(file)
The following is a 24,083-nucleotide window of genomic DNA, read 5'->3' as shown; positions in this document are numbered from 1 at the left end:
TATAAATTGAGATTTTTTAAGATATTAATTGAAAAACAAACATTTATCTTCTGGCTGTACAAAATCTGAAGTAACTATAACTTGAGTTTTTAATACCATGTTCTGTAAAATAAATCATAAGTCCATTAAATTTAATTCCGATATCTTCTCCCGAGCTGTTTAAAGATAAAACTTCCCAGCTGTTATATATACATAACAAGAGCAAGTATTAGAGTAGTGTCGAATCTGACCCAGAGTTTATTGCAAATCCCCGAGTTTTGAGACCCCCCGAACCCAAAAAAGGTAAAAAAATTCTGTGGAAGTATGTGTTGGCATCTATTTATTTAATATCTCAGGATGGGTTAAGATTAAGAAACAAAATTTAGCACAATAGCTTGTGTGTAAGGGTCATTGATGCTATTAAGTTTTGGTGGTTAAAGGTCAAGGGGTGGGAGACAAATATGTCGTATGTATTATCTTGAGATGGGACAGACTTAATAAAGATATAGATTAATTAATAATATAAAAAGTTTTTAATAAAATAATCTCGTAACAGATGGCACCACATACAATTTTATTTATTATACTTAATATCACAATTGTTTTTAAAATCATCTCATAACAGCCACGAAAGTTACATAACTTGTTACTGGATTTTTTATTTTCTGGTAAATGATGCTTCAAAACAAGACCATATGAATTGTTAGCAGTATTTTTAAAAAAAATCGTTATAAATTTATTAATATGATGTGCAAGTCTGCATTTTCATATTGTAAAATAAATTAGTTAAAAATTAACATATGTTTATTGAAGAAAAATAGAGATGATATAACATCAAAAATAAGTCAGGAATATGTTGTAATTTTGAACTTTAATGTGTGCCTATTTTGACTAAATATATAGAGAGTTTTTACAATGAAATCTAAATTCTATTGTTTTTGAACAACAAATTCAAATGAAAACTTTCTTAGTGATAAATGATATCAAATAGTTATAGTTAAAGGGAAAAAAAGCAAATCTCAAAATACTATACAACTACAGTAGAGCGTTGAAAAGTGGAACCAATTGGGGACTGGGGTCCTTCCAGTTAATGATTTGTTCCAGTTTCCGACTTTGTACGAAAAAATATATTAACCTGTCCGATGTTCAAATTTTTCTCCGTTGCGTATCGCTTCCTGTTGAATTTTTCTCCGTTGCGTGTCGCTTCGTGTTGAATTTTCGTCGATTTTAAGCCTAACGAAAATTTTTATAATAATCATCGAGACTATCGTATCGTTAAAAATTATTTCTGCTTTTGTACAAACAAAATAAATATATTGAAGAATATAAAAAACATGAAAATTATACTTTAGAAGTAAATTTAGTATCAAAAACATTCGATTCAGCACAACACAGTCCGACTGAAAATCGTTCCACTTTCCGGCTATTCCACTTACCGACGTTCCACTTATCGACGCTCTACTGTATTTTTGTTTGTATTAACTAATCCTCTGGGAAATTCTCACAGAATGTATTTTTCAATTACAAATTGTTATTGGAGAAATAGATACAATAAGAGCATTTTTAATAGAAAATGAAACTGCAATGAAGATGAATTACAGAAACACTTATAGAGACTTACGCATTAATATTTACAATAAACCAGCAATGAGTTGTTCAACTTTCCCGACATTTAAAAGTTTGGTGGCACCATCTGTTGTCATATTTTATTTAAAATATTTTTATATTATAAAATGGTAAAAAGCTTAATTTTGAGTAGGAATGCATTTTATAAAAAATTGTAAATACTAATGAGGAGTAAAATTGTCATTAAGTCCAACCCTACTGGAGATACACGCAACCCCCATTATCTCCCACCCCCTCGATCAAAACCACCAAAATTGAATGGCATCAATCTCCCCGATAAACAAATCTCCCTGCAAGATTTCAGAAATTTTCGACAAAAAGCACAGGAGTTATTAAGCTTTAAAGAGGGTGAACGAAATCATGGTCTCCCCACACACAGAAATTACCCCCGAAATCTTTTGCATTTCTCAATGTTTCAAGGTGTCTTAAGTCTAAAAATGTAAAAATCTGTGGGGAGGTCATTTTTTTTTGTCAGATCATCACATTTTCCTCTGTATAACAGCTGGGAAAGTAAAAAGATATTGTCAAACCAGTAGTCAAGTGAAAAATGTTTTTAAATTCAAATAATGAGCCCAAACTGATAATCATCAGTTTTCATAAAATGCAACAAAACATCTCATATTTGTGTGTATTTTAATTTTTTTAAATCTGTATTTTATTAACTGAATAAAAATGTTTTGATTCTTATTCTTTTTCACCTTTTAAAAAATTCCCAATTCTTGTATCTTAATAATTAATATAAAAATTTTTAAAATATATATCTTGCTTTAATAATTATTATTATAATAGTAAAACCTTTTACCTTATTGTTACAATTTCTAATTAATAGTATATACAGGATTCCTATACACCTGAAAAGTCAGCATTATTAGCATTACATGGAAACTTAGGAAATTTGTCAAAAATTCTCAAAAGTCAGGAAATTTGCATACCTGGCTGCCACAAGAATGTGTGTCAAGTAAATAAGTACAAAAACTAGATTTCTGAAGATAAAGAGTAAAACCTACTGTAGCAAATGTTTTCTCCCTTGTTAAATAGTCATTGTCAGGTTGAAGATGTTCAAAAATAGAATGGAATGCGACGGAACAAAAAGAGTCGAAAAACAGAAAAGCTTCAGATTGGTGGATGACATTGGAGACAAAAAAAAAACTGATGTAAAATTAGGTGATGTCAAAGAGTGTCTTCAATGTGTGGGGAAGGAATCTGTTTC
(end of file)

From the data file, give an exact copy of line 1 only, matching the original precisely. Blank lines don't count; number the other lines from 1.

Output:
The following is a 24,083-nucleotide window of genomic DNA, read 5'->3' as shown; positions in this document are numbered from 1 at the left end: